When Basil Restaurant opened in 2009, the Columbus Dispatch reported on owner Rhome Ruanphae's inspiration: his mother?s string of successful Thai restaurants?beginning with Thai Village in Chicago?s Wicker Park neighborhood?that she ran with her husband while he was growing up. Rhome borrowed his mother?s culinary mastery for Basil, which teleports taste buds to Thailand with a menu of authentic Southeast Asian cuisine. Chefs gather rice or egg noodles to lay the foundation for many entrees, such as specialty kee mow, a soft or crispy maelstrom of rice noodles with thai basil, tomatoes, and bell peppers. The menu also features a rainbow of curries, soups, salads, and appetizers to keep ravenous diners from eating their napkins.
The seasoned confines of a former antique shop welcome diners to Basil Restaurant, decked out with bare brick and a retro advertisement for ice painted on the back wall. As a glittering chandelier casts light on colorful curries, wine-dark panels of varnished wood gaze at diners from the wall, and exposed lengths of ductwork add a neoindustrial aesthetic without the overkill of steam-powered dessert trays or austere Orwellian maitre d's.
With its intermingling aromas of garlic, ginger, coriander, turmeric, and cumin, New Taj Mahal is unmistakably dedicated to the bold, traditional flavors of regional Indian cuisine. You'll find further evidence on the menu, which features homemade paneer cooked with spinach and creamy curry sauce, crispy samosas, and yogurt-marinated lamb served straight from the clay tandoor oven. To ensure that their cooking is suitable for virtually every palate, the chefs tailor the amount of spice added to each dish. This means that orders can be prepared mild or with enough incendiary heat to require a chaser of glacier fragments.
From the very first line of Madrid’s menu, guests are likely to be intrigued. The creatively named first header, “Wontonanadas,” introduces an appetizer that fuses wontons and empanadas. The result: deliciously crispy fried shells stuffed with blends of pulled pork, serrano ham, and sriracha pickles. Aside from the appetizers are small plates of Madrid clams in a spicy white-wine sauce and full entrees of linguine tangled with seasoned chicken and chorizo crumbles.
Mozaik’s menu of elegantly prepared small plates careens taste buds through a tour of Asian, southwestern, and Italian flavors. The raspberry pecan salad drenches pecans, roma tomatoes, blue cheese, and dried cranberries in a tangy raspberry dressing. Fingers revel in an array of grilled naan flatbreads, such as pollo e pomodoro, which is festooned with homemade tomato jam, grilled chicken, and asparagus, or the mediterranean, which recruits a choir of hummus, feta cheese, green peppers, and kalamata olives to tap out flavorful tunes against tone-deaf molars. Average-size forks lance a selection of 12 small plates, including the NY Strip Tease, which nestles slices of char-grilled meat into a trove of truffles fries and parmesan cheese. Artistic chefs meticulously hand roll a rainbow of cabbage and carrots into the vegetarian-friendly spring rolls and masterfully craft the Voodoo shrimp plate out of Cajun seared shrimp soaked in a vat of Voodoo beer-tomato sauce paired with homemade cornbread.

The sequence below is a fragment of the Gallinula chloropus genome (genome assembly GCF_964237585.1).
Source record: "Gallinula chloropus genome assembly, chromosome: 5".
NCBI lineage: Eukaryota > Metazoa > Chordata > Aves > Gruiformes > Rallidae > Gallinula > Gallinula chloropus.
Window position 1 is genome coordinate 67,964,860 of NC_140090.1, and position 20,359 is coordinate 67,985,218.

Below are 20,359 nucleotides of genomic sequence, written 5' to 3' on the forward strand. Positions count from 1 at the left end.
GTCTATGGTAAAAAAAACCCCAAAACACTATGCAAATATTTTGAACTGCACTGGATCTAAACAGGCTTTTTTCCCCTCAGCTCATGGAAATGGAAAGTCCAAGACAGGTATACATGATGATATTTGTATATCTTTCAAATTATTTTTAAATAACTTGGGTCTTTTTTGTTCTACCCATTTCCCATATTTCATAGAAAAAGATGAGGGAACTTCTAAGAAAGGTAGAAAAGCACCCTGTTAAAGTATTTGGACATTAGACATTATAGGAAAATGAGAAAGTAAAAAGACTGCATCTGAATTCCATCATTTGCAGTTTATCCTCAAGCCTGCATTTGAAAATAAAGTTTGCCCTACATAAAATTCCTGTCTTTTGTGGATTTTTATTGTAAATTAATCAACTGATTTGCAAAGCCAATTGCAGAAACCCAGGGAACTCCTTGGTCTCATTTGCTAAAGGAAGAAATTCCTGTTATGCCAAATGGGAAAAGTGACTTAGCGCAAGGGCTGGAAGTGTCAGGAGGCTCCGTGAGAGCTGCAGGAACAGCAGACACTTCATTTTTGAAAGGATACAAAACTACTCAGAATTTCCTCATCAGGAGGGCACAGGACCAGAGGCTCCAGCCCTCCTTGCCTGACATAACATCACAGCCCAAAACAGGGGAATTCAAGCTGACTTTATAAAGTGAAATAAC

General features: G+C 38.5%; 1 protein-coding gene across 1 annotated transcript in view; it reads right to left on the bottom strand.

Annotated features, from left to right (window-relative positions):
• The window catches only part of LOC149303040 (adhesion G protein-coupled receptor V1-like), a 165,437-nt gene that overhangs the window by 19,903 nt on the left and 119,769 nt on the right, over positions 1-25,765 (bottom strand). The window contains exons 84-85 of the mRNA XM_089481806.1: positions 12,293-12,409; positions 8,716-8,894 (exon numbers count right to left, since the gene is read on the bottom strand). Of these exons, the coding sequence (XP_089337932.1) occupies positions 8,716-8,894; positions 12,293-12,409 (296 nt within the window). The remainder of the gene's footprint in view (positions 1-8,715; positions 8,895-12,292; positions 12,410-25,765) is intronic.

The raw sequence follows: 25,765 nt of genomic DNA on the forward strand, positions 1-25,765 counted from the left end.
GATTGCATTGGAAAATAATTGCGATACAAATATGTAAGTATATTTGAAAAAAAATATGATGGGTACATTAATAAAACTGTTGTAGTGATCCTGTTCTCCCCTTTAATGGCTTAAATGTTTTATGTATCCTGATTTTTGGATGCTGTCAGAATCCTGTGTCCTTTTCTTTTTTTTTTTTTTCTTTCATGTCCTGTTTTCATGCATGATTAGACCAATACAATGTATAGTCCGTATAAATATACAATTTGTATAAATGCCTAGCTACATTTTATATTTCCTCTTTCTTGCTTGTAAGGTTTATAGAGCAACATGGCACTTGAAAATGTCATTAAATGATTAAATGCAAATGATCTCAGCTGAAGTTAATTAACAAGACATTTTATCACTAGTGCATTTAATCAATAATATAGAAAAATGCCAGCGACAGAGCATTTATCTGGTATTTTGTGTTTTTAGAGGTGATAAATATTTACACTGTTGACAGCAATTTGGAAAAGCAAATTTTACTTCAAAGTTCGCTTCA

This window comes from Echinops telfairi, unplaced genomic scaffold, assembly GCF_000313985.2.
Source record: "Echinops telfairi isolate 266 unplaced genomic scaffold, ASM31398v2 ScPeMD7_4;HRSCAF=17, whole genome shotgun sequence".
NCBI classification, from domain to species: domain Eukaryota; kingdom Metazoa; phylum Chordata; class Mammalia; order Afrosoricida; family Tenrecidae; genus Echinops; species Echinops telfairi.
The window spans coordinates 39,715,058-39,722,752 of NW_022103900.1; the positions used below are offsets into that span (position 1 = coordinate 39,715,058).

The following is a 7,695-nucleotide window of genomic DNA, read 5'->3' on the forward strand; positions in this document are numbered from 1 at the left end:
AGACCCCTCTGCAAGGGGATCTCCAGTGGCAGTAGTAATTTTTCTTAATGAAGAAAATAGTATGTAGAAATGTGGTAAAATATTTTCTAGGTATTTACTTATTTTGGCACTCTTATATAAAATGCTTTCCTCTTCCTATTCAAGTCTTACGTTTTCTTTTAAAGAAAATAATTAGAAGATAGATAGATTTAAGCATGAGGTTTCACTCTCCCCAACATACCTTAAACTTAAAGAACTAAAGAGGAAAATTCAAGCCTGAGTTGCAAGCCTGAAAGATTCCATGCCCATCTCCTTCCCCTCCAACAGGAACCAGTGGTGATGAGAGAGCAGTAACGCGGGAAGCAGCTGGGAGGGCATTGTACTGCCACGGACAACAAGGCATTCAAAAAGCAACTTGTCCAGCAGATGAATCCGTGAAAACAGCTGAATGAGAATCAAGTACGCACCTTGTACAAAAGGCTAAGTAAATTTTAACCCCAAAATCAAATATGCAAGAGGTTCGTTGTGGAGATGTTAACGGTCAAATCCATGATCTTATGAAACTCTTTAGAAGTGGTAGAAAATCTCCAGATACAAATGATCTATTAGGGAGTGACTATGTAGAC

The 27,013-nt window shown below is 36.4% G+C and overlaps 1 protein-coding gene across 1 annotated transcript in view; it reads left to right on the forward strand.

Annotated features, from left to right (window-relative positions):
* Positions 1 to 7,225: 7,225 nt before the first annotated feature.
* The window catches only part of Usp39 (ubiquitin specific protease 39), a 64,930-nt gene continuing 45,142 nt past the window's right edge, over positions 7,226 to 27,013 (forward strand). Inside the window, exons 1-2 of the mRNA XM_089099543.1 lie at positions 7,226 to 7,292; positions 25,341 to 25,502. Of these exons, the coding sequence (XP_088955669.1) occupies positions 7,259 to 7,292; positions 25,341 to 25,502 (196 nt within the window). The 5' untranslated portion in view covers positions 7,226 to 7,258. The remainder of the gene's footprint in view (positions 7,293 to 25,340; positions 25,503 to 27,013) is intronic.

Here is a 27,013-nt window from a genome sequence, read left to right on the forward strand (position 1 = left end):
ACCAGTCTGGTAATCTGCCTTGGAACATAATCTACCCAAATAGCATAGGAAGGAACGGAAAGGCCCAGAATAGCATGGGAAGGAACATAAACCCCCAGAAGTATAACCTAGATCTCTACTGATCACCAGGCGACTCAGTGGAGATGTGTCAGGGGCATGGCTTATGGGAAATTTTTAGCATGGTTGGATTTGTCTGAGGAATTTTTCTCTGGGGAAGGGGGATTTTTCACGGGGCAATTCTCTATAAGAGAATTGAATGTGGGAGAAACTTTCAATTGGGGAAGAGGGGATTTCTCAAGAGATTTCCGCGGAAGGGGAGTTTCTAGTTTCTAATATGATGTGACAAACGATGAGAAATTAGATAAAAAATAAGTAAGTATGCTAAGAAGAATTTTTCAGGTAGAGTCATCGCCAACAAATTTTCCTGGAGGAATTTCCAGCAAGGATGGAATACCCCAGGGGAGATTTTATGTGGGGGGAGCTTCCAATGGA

Nestled in the heart of Columbus' Short North Arts District, The Rossi Bar + Kitchen offers an eclectic menu whose creative offerings include Smoked Ohio Pork Belly, pastrami-cured New York strip steak, and Cocoa Braised Short Ribs, as well as the Rossi Burger and Authentic New York-style pizza boasting fresh mozzarella cheese and hand rolled dough. Luckily, there's ample time to try different things: the kitchen serves food until 1 a.m. At the bar, patrons share conversation and libations including craft beers, creative cocktails, and an extensive wine list served until 2:30 a.m. Reminiscent of a big city bistro, The Rossi Bar + Kitchen is complete with a vintage 1940's era bar, discovered in Brooklyn, refurbished and brought back to life in the Short North.
With one hour of bowling and shoe rental for up to six people per day from June 1 to August 31, Ten Pin's summer package lets you finally put yourself through the white-knuckled bowling training montage you've been secretly planning ever since your crushing defeat at your nine-year-old nephew's birthday party. With regular bowling rates ranging from $25 to $27 per hour, plus $3.95 for shoe rentals per person, a dedicated pin-pummeler could easily stretch this Groupon beyond its projected value.